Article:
Introducing, the King of the New Stone Age – CW Stoneking.
Henry Baroche gives us a personal appreciation of the man and his music as he starts a UK tour.
Who is CW Stoneking? What business does he have entering your earholes? And is he genuinely a 21st century recording artist, looking and sounding as he does?
To the as-yet-uninformed of this genre-spanning ringmaster of his bizarre own entertaining, theatrical and emotion and fancy-fuelled musical circus, I would state that he is a perfectly unique case. When he sings, he sounds like a younger, more fortunate descendant of the North American and Caribbean enslaved generations, with the soft breeze of the ocean mixing easily with the wide-eyed mystery of the voodoo forest further inland; when he plays his guitar, he jumps about and croons upon the instrument with all the professional dexterity of a man who knows exactly what he’s doing, and all the feel of a man who barely knows what he does; when he writes, he mixes the inks of Joseph Conrad and Spike Milligan to tell the longest of short tales, with no less emotion or ingenuity. He is Australian by birth, and of 20th and 21st centuries, but could readily belong to any of the North American, African or East Asian heartlands, and have sprung from any time beyond 17th century.
Right here in the still young but heavy swing of 21st century, he is embarking upon a fresh solo tour of the UK, which begins today at the Norwich Arts Centre, in support of his most recent record, Gon’ Boogaloo, released on his own label venture King Hokum records in 2014. Previous releases have seen his musical career span a full decade or more, with debut King Hokum appearing in 2005 and sophomore release Jungle Blues following in 2008.
Each record comes with a unique blend of Stoneking’s virtuoso skill, emotive and fanciful quill and his thrill in the more antiquated elements of musical popular culture. King Hokum was a more solo-driven affair, largely reserved to guitar and vocals, and featured standout tunes such as ‘Way Out In The World’, an aching holler right from the very soul of this highly adept, mysterious man, and ‘Dodo Blues’, a song in which Stoneking voices all three central characters: a disbelieving, slow bartender, his opportunistic boss, and the rare bird he’d purchased that sings sweet melodies
Jungle Blues gave rise to the more prominent involvement of horns and percussion, with lushly orchestrated numbers such as the eponymous title track’s short-story-esque ominous romp and ‘I Heard The Marching Of The Drum’ featuring heavily Stoneking’s humorously named ‘Primitive Horn Orchestra’.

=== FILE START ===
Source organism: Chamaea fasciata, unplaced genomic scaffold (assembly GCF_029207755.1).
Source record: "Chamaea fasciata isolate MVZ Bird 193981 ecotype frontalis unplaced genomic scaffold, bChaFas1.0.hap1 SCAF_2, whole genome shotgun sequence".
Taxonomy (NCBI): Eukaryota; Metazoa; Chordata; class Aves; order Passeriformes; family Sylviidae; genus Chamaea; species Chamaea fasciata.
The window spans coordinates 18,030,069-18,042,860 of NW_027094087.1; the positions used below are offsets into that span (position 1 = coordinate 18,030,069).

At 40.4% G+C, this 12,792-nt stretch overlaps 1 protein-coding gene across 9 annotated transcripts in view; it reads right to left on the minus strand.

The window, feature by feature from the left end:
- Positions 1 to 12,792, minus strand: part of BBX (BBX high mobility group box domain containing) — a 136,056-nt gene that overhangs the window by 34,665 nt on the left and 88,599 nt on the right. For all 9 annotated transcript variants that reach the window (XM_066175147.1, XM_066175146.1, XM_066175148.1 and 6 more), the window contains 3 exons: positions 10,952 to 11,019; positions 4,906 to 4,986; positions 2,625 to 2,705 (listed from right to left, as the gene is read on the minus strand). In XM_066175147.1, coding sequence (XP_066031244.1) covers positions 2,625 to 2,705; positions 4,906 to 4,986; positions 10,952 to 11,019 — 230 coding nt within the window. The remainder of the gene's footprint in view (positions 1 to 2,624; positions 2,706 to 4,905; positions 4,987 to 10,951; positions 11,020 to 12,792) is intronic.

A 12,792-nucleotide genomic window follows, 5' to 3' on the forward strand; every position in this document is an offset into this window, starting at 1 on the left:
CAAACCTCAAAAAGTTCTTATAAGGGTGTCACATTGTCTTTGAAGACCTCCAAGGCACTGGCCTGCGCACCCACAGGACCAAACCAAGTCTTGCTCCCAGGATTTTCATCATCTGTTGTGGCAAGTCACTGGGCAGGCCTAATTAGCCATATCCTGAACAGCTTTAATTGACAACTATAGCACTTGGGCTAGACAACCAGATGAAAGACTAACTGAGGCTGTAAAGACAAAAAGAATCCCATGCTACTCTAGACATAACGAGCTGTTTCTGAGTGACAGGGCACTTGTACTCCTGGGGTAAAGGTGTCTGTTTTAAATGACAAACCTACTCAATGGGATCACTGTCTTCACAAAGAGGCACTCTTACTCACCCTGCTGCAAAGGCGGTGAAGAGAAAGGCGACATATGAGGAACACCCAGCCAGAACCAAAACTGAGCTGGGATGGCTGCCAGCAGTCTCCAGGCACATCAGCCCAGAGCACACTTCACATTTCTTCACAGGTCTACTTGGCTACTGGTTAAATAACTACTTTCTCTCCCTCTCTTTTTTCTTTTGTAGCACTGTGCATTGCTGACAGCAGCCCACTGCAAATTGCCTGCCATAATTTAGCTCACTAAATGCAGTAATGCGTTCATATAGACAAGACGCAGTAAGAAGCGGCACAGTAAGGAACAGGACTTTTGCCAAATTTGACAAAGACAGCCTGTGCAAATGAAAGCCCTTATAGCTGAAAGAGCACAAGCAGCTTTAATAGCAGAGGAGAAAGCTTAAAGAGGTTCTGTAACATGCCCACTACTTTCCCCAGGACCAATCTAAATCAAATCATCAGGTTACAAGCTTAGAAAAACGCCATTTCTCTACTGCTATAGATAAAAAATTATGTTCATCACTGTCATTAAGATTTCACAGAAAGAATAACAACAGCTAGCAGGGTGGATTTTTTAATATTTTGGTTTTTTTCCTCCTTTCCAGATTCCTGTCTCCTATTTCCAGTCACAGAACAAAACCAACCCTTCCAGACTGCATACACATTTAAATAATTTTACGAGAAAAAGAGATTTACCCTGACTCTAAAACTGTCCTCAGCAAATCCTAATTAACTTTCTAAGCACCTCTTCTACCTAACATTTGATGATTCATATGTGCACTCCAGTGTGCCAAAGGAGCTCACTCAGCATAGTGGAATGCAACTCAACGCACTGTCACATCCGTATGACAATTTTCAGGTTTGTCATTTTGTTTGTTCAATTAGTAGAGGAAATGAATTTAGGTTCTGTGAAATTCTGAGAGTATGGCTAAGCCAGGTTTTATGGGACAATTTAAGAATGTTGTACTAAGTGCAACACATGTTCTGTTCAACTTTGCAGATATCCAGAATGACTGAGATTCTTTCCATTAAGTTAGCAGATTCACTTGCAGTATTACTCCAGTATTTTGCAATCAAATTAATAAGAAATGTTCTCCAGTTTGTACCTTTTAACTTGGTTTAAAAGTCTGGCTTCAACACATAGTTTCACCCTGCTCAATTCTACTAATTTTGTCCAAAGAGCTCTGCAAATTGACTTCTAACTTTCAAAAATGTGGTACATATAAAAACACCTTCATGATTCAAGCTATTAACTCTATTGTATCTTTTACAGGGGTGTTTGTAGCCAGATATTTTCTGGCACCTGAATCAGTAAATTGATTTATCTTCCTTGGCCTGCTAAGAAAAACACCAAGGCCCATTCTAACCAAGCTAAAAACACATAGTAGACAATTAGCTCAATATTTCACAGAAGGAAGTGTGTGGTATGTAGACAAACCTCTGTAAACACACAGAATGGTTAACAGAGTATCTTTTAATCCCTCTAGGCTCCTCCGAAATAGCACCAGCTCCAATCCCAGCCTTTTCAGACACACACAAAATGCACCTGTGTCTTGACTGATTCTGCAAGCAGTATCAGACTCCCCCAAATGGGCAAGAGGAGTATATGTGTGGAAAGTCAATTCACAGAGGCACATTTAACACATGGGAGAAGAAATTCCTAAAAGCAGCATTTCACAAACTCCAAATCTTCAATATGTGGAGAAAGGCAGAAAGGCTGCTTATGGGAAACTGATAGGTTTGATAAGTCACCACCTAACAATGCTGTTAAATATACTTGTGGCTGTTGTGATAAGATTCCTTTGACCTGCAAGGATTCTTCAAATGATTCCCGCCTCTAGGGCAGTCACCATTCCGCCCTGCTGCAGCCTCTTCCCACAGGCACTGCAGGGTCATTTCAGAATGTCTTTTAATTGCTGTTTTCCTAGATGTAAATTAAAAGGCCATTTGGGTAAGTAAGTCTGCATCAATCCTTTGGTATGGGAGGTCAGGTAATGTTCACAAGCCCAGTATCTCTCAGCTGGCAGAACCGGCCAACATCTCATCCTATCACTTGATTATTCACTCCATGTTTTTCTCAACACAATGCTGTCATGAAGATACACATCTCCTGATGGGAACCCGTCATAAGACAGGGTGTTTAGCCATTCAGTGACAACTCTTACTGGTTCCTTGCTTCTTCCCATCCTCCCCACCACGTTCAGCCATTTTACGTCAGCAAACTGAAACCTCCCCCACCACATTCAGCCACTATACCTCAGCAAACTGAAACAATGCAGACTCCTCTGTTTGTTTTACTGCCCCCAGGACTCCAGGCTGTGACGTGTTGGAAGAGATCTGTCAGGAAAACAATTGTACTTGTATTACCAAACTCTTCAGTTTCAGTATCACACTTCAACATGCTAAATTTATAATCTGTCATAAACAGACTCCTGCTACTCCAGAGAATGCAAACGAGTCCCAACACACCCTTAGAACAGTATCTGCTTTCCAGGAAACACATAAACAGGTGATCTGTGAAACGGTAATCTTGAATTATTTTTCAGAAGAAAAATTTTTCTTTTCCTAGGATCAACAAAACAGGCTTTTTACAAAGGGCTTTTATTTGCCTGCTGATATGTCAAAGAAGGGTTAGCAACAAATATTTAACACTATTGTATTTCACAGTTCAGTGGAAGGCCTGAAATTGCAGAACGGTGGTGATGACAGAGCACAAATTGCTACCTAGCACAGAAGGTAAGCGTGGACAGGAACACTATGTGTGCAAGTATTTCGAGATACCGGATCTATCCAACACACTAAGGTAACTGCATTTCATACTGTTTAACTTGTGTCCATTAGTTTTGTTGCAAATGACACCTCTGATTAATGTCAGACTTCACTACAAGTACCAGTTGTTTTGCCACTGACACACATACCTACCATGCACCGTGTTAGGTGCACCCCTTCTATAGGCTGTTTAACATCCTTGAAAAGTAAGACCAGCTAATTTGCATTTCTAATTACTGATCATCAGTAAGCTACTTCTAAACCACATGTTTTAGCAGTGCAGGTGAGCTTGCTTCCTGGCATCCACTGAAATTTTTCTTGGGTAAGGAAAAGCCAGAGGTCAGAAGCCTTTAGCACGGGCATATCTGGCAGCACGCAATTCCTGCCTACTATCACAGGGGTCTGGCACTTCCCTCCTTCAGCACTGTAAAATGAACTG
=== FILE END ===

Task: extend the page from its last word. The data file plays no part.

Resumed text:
Coming to his third and latest record, Gon’ Boogaloo, Stoneking excels himself in terms of ingenuity, musical mastery and ironic artistry by making both his most modern and primitive record to-date. It is modern in the sense that it features electrified guitar, which he plays beautifully and madly, electric bass, female backing singers and the modern, conventionalised drum-kit. It is primitive because of the fact that it was recorded using only 2 microphones, placed strategically to pick up Stoneking’s vocals and guitar and the rest of his ensemble respectively. Whether this fact is in sharp relief or not, the record is excellent, and iterates plainly his expert ability to effortlessly inhabit a wide range of different genres, from Blues to Jazz to Rock ‘n’ Roll to Reggae to Calypso to Doo-Wop, and likewise his ease at shaping and then unravelling an interesting yarn.
In this era of pluralistic culture, where genres are readily and wonderfully mixed-and-matched and given new life by new bands like The Urban Voodoo Machine and Tankus the Henge, and equally genres that had their heyday in the ‘20s-‘60s are plumbed to the very bottom of the barrel in an often uninspiring ‘back-to-basics’ approach – a sort of cruise-ship entertainment take on the Stone Age of 20th century popular music – Stoneking manages to preserve his individual approach whilst clearly paying homage to the admired greats of his personal songbook.
Check out his back catalogue on Bandcamp
CW Stoneking’s 2018 UK Tour Dates:
• Tuesday 12th June – Norwich Arts Centre, Norwich
• Wednesday 13th June – Bodega, Nottingham
• Thursday 14th June – Brudenell Social Club, Leeds
• Friday 15th June – Cluny 2, Newcastle
• Saturday 16th June – Broadcast, Glasgow
• Sunday 17th June – Black Box, Belfast
• Monday 18th June – The Grand Social, Dublin
• Tuesday 19th June – Plug, Sheffield
• Wednesday 20th June – The Portland Arms, Cambridge
• Monday 25th June – The Hare and Hounds, Birmingham
• Tuesday 26th June – The Deaf Institute, Manchester
• Wednesday 27th June – Thekla, Bristol
• Thursday 28th June – Union Chapel, London
• Friday 29th June – The Globe, Cardiff
• Saturday 30th June – The Haunt, Brighton
All words by Henry Baroche. Author profile here.